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What future for the fine arts?

By Peter Sellick - posted Tuesday, 4 January 2011

For most of its history Western civilization has been defined by a single story, the story of the gospel. It is this story that informed us of the secrets of the human heart, that structured history from beginning to end, that informed our morality and our politics. We may argue about how faithful various parts of that civilization has been to this story but overall, Western civilization has its origin in Christianity.

Although our civilization remains largely Christian it is less so as the years progress. We are in danger of losing the story of our origins. While we may bemoan the loss of native culture and point to the despair that that produces among members of those cultures, we do not apply the lesson to ourselves.

The loss of THE story does not mean that our lives are not informed by stories. Novels, plays and films continue to fascinate us and those who boast of ignoring these seem to us naïve, unfurnished, locked into the technical.


Stories are very much alive and well for us.

A brief look at contemporary cinema and writing demonstrates that we are producing works that penetrate to the heart of the human dilemma in a way unprecedented.

But it is no surprise that the best novelists and filmmakers are those who are still, even unconsciously, informed by THE story. I am thinking of John Updike specifically here. For the art of story telling, the art of penetrating to the heart of the human dilemma was first taught to us in Scripture.

Having said all of this there is one aspect of the arts that stands out as having lost narrative altogether, the fine arts of painting and sculpture.

The initial move of the impressionists to allow the paint to be paint, to show the brush strokes, and to abandon the effort for accuracy of representation for that mystical something that makes a painting say more than a photograph was welcome. Painters were set free from the planned and the intentional to respond to the scene in front of them.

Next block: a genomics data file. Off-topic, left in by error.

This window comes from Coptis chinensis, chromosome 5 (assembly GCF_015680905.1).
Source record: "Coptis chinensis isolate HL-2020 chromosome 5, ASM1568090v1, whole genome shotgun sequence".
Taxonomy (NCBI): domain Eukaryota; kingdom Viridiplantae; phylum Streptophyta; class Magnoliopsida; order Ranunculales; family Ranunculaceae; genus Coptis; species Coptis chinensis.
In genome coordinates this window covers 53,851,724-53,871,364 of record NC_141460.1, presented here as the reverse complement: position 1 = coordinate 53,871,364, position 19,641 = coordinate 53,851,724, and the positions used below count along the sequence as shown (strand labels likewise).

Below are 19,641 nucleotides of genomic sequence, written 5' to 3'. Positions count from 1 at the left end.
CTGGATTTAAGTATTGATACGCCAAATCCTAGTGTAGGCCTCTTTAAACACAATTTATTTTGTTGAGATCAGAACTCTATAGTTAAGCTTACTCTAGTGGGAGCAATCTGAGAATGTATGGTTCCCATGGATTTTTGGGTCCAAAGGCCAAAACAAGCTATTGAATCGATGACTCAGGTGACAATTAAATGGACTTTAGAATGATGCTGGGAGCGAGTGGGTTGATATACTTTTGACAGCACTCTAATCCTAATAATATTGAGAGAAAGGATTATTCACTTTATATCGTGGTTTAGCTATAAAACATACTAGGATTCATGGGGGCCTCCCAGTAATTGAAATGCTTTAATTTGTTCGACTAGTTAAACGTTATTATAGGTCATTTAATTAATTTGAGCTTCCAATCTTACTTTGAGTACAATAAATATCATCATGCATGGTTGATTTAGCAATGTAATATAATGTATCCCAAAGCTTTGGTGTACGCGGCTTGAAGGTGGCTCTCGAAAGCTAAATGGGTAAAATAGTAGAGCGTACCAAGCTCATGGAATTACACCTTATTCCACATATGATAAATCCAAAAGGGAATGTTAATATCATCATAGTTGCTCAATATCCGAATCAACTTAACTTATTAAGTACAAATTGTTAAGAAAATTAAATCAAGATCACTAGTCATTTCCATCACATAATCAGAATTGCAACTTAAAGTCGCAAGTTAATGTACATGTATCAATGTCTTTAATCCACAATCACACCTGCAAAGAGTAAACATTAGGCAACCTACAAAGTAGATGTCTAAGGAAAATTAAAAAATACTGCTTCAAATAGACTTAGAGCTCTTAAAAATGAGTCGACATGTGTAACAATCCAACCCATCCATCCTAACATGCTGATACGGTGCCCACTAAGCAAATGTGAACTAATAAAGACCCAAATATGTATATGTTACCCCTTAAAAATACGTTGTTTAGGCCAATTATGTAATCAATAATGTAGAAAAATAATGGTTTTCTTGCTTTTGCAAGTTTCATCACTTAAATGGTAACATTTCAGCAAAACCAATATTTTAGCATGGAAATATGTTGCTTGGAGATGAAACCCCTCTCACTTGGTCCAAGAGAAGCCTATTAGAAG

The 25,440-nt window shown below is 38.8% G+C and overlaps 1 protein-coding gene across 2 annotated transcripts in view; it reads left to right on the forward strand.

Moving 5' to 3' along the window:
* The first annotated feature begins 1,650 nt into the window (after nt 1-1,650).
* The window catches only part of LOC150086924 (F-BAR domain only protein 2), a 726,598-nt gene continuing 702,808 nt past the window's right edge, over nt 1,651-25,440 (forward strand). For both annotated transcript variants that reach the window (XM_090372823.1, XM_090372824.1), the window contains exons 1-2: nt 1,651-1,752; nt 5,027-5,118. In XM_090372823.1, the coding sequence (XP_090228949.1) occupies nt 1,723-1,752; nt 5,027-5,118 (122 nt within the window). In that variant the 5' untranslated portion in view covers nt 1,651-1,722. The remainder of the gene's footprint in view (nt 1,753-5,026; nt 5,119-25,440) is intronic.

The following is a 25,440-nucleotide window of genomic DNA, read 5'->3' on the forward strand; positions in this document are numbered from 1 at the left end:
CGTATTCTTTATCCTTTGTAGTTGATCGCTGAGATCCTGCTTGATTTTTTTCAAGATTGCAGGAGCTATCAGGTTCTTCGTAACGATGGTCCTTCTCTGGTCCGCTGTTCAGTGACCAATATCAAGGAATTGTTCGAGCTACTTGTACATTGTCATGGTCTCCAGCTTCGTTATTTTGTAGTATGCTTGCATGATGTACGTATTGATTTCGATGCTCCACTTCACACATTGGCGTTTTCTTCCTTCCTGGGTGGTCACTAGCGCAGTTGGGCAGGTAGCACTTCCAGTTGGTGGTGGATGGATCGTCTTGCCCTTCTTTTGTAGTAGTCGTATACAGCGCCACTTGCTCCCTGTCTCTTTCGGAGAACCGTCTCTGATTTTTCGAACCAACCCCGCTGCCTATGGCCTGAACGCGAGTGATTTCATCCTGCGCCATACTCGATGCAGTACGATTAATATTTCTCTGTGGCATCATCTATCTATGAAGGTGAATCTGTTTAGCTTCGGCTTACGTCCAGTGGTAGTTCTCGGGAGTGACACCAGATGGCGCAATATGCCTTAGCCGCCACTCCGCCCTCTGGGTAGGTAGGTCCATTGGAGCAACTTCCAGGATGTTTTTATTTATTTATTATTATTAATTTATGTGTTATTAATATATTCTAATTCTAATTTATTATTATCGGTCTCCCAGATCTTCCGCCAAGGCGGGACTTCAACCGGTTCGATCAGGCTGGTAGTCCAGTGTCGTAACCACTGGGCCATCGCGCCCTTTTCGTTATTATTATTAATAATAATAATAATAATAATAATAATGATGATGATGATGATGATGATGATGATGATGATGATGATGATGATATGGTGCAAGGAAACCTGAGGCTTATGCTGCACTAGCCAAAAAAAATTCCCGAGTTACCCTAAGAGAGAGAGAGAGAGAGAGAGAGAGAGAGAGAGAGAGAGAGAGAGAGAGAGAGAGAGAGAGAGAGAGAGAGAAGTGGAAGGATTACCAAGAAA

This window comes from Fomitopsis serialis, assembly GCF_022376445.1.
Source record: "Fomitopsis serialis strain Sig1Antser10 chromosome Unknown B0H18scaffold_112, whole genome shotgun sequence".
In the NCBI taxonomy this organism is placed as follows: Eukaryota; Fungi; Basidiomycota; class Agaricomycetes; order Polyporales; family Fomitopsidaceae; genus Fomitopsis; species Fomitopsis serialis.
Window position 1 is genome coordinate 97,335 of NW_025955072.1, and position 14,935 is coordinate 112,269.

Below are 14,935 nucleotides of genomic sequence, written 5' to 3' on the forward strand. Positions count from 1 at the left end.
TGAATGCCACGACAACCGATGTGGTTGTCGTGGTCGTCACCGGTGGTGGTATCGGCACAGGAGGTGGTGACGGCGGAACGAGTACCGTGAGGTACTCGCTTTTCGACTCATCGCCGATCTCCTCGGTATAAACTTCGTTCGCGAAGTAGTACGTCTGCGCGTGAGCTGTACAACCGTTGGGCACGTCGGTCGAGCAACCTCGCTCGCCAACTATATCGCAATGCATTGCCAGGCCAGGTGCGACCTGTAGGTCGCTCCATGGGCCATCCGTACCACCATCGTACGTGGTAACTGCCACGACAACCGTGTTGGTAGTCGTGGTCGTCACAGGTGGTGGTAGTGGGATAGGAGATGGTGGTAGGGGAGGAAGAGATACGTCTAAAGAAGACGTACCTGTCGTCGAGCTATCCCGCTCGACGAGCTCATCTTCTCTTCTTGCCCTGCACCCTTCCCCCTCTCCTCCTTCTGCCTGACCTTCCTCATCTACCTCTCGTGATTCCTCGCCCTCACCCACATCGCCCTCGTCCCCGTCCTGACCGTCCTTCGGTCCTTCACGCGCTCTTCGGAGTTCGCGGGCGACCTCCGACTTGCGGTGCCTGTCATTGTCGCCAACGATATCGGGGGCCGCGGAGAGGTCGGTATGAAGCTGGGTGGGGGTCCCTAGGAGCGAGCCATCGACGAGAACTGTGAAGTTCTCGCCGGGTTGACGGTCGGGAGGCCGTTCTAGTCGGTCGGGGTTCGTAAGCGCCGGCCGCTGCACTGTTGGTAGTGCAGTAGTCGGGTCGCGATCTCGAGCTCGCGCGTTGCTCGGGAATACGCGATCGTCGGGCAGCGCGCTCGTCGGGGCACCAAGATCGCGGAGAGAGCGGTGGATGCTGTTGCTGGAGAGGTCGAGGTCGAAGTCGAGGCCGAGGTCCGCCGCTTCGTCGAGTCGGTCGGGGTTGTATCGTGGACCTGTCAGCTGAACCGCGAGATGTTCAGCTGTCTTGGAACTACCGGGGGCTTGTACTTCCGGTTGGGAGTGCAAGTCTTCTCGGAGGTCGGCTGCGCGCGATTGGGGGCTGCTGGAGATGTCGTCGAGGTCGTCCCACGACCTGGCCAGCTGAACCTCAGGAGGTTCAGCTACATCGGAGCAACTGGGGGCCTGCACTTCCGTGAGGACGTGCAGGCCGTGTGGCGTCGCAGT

The preoccupation with colour and paint led to the abandonment of the object altogether and to just have the paint, or the bronze or the marble to produce pure abstraction. This also produced beautiful works of art.


The problem was that it looked easy but in fact was more difficult than objective painting. It also broadened the idea of what a painting could be until breadth became license and resulted in the frankly silly.

The progression to abstraction could have, should have, been a small expression of the painterly genre. However, artists and arts entrepreneurs became caught up in a neoism that insisted that all new art had to be at the edge of some movement.

We still hear of exhibitions that they will challenge what we think art is. This has become the cliché of the art world. The fact is that they do not challenge us at all, they bore us to the extent that the general pubic has simply lost interest in the fine arts to the extent that we must question taxpayer funding.

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Peter Sellick is a director of Coondle Art Presentations who are agents for the religious work of Bob Booth.

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About the Author

Peter Sellick an Anglican deacon working in Perth with a background in the biological sciences.

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